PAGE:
Quebec French Language Ministry says Montrealer who was denied English service by RAMQ was entitled to it

“Extremely disappointing,” said Eva Ludvig, president of the Quebec Community Groups Network, about Susan Starkey, a 75-year-old Pointe-Claire resident, who says she was denied service in English when speaking to RAMQ. Gareth Madoc-Jones reports.

The Quebec French Language Ministry says the Montrealer who was denied service in English by the Régie de l’assurance maladie du Québec (RAMQ) was entitled to it.

The Montreal Gazette originally reported last week that Susan Starkey, a 75-year-old resident from Pointe-Claire, was denied service in English by RAMQ — the provincial health insurance board — when she wanted to clarify details about health insurance coverage for her sick husband.

Since Quebec’s new language law Bill 96 came into effect on June 1st, 2023, all Quebecers can still have healthcare services in English despite changes that limit government services in English to only certain Quebecers.

“This lady did not get services aside from the rude reception that she got. And the incidents will continue to pile up unless the government becomes a little bit more sensitive to the impact of this on Quebec citizens,” explained Eva Ludvig, president of the Quebec Community Groups Network (QCGN).

“The number of incidents are piling up. We started off with the websites, then the death certificate, which I’m sure everybody’s aware. And now that Mrs. Starkey, who had this terrible experience with RAMQ an unnecessary and extremely disappointing experience.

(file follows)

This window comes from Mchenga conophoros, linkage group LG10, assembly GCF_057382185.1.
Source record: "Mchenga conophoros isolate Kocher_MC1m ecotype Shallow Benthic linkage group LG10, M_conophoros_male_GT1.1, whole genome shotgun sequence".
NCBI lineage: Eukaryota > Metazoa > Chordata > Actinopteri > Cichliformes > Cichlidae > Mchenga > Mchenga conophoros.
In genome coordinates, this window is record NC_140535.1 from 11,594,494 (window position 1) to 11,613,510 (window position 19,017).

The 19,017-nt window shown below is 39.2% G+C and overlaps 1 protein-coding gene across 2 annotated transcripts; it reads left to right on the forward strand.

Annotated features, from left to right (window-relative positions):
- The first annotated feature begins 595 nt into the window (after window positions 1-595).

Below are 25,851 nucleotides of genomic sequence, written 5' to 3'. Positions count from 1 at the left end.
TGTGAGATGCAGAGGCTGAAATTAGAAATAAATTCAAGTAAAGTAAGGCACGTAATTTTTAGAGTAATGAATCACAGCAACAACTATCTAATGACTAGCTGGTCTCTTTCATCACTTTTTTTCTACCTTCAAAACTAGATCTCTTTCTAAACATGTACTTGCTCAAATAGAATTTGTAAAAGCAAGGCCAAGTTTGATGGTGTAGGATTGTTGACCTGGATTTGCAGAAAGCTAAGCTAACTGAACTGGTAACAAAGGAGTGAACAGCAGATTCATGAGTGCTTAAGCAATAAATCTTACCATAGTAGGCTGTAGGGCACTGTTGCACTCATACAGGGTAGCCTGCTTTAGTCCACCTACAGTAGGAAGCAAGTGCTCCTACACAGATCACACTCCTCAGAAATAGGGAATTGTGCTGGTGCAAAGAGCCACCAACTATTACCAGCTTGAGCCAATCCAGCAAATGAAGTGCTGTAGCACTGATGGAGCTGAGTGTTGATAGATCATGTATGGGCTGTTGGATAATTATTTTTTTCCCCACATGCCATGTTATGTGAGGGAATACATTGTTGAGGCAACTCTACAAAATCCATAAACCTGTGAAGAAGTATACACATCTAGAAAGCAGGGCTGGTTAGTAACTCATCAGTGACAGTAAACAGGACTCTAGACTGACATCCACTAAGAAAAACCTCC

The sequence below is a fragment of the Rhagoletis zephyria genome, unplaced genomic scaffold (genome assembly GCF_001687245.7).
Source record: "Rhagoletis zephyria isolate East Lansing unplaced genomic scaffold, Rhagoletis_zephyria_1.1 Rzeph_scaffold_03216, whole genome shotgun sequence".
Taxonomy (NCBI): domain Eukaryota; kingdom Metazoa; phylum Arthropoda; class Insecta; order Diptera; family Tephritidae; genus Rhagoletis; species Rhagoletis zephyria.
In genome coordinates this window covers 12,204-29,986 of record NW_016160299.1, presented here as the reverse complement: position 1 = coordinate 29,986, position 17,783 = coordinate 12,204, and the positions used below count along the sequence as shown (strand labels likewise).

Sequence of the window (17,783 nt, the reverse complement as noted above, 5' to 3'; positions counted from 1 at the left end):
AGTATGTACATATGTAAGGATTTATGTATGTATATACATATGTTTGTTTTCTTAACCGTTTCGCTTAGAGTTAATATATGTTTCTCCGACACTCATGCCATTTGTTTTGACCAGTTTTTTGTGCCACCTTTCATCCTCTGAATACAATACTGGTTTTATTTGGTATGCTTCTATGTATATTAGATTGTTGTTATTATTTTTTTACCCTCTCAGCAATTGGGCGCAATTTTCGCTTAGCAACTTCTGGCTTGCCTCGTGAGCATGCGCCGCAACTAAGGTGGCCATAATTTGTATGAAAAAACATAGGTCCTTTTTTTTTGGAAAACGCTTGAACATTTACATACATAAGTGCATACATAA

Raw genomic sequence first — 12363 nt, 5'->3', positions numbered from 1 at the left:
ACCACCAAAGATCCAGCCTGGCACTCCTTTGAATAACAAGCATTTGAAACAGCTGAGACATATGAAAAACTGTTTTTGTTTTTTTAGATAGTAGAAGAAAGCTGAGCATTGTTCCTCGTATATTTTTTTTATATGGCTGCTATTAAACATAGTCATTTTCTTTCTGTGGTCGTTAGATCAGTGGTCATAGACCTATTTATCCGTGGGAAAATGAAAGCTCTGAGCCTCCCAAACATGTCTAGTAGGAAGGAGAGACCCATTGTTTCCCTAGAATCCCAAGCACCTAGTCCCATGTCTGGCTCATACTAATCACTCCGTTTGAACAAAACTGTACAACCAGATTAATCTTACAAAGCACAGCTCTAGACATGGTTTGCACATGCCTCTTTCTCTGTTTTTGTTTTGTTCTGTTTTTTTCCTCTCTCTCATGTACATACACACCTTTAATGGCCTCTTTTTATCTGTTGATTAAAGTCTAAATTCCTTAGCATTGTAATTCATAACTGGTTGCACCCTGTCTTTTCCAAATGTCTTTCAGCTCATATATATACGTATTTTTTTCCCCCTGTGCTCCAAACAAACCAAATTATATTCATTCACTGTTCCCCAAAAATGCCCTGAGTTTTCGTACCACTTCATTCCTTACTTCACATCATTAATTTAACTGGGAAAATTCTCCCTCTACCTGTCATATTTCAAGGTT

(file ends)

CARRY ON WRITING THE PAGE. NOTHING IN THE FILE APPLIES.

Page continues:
Since the incident with Susan Starkey, the ministry of French Language has clarified to CityNews that the Charter of the French language provides exceptions for certain Quebecers to have the right to speak English with RAMQ and other government services; those who have communicated in English prior to the introduction to Bill 96 on May 13, 2021 and those declared eligible to receive an English education in Quebec.

“Is this going to happen each time? And it requires the media to step into it. And, you know, there are many people who will not go to the media who will quietly hang up and try to find other means or, you know, just be in total shock and not do anything. And who knows what the consequences of that could be,” said Ludvig.

The QCGN, an advocate for English speaking Quebecers has requested to speak to minister Roberge about the impact Bill 96 has been having on their community.

“I personally asked Minister Roberge when he was at a conference and I was there a couple of months ago to meet with him to discuss all this and express the concerns of our community. And he was very, very nice and said he would meet with me. Since then, we’ve tried several times and we still have not met with him,” said Ludvig.

The QCGN also says that they have already accumulated quite a few reports of individual incidents related to Bill 96 and would like to see changes made to the language laws.

“Ideally, of course, is to amend Bill 96 and make it a piece of legislation that really protects and promotes the French language, for which all I know and Speaking Québécois agree with that, and I have no difficulty with that to start looking at positive rather than negative and punitive things and singling out various populations.”

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